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DimWit Kid
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Linux OS / Distributions

Postby DimWit Kid » Sat, 10 Jan 2009 2:58 pm

I'm having more time than I care to with the travel ban imposed by the company - so I'm gonna use it to refurbish the old - almost thrown away - IBM laptop with Linux.

For this moment I'll just want to familiarize myself with the OS and as I go along, to learn how to use it efficiently both as desktop and as server. No - I'm not IT professional, just a hobbyist. So in the end probably I'll just use the Linux OS to surf - and install it on my home server - nothing else I have in mind.

I've read a few articles, books, and websites and have downloaded the huge debian package. However, I'd be grateful for opinions: which distribution package is the best, most user friendly for my purpose? Mandriva, Debian, SUSE? I know Debian is (real) free package, but is it well supported? Don't see many DEB extension on my searches (lots of RPM). But Redhat is not free and as I'm the early adoption stage I don't really want to splash money on it.

Thanks for responses!

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Postby durain » Sat, 10 Jan 2009 8:39 pm

dude, checkout www.ubuntu.com. it is as easy as pie. once you burn the iso on a CD, you can run ubuntu linux "live", meaning it will run on the CD and not install anything on your HDD. so perfect if you want to checkout linux.

ok, so the "live" will take a while to load coz it is running on the CD. but even if you where to install it on the HDD, it is pretty straight forward.

i installed the ubuntu desktop linux on a thinkpad x31 and it works OOB (out of the box). all drivers were installed - NIC, wireless, VGA, etc. openoffice and firefox are also installed as part of the install.

i have played with other linux but nothing come close to ubuntu for ease of install. give it a try. it is dead easy.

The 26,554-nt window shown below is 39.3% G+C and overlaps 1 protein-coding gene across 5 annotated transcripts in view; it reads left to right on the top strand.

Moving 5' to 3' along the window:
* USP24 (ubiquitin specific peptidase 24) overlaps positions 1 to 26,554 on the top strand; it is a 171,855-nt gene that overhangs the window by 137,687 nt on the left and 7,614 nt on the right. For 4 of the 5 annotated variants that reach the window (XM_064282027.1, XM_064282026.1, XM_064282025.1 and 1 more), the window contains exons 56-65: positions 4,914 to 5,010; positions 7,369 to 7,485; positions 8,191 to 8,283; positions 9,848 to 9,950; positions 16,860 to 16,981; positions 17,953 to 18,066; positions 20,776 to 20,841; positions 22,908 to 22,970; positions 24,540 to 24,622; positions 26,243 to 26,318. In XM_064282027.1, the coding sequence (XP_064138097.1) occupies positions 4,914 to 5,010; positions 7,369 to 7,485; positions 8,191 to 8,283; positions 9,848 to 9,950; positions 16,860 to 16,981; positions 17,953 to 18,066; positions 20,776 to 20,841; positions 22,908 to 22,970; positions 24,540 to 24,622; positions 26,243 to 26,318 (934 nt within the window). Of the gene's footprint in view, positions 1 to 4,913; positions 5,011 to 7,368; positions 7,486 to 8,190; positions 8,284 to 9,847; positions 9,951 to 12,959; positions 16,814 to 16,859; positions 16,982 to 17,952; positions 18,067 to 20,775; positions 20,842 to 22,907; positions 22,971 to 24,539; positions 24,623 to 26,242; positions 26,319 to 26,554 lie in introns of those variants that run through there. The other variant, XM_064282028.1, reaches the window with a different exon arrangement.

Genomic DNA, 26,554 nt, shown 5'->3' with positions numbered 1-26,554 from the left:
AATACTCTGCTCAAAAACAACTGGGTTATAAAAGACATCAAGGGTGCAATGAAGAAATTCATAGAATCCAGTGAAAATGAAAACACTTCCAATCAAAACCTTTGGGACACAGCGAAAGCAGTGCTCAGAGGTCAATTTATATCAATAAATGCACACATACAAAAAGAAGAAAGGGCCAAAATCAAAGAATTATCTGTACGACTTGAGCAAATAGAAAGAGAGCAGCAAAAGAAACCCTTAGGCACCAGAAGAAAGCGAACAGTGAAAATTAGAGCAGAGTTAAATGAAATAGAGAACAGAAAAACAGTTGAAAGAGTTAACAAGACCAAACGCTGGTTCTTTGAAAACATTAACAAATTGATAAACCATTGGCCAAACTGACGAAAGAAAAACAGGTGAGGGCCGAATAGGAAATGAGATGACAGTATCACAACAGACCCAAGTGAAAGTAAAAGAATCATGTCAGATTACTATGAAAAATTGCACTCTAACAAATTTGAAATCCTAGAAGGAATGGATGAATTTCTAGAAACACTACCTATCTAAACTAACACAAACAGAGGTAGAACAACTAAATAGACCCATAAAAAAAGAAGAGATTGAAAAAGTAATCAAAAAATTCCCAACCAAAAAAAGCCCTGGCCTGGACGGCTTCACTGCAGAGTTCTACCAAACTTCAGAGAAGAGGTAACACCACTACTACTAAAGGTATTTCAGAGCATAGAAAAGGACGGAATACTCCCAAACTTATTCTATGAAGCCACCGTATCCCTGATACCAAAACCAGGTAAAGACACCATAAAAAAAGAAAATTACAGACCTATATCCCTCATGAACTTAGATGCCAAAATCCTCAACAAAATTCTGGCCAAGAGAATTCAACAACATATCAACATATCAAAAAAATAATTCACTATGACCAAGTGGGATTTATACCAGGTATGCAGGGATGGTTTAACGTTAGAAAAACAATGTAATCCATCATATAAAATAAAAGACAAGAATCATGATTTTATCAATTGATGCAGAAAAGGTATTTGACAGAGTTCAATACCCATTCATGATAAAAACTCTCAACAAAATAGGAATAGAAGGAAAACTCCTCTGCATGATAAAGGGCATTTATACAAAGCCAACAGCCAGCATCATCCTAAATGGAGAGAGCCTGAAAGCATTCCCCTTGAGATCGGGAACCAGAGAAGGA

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Postby DimWit Kid » Sat, 10 Jan 2009 11:24 pm

Thanks man, I'll try it. My old one is a T23 laptop (I think of year 2001) hence simplest system is exactly what it needs!

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Postby bigfilsing » Mon, 12 Jan 2009 2:19 pm

It's also so easy to add things later in Ubuntu so remember to keep it minimal to start with. The less fluff, the better and faster linux works
There are so many live CD's out there it's worth burning a couple with alternative desktops ( KDE or Gnome) to see which you prefer before the HDD install.
Good luck

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Postby DimWit Kid » Mon, 12 Jan 2009 3:49 pm

Okay tried the distributions on the weekend: Debian, Ubuntu, Mandriva....

I have a 5 DVD worth of Debian - which is so over I think, since as bigfil mentioned it's easy to d/l and install any additional packages. 1 Ubuntu CD - initially Gnome, and then I continued on to install the Kubuntu and Xubuntu... Then also Mandriva One.

In my T23 (256MB memory, Pentium M - III 1.3MHz) - KDE from whichever distribution doesn't work well. Very patchy, and can't even slide my pointers smoothly as it seems the file swapping is always active (HDD light always on). Gnome runs much better, but in the end I think XFCE desktop module is the one that this laptop will run well. :P

Mandriva is the most unpredictable one, crashing, not to mention downloading from their Singapore mirror is painful - got lost connection 2-3 times (and starting over) before I decide to do it via bittorrent (which I probably should have done much earlier!)

Overall happy with the way Xubuntu desktop work. Now time to learn to administer networks with Linux and setting up linux server! :D

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Postby durain » Tue, 13 Jan 2009 9:30 am

glad you enjoying linux. :)

i digged out an old hp laptop - PII with 160mb and ubuntu will only run in command line. i even managed to install windows xp but it was running like a dog. windows 2000 was better. i think time to move on!

next project will be installing ubuntu on a thinkpad 570 and a T30. i use linux to run proxy. i did have a T23 running windows xp but gave it to a friend. he is still using it today for basic surfing, email and word. works a treat!

i have tried others linux but ubuntu seems to be the easiest to install and works OOB.

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Postby BodyBlitz » Tue, 13 Jan 2009 8:47 pm

Theres a CloudOS which works like Asus Express gate.
Boots in a second for websurfing and simple applications.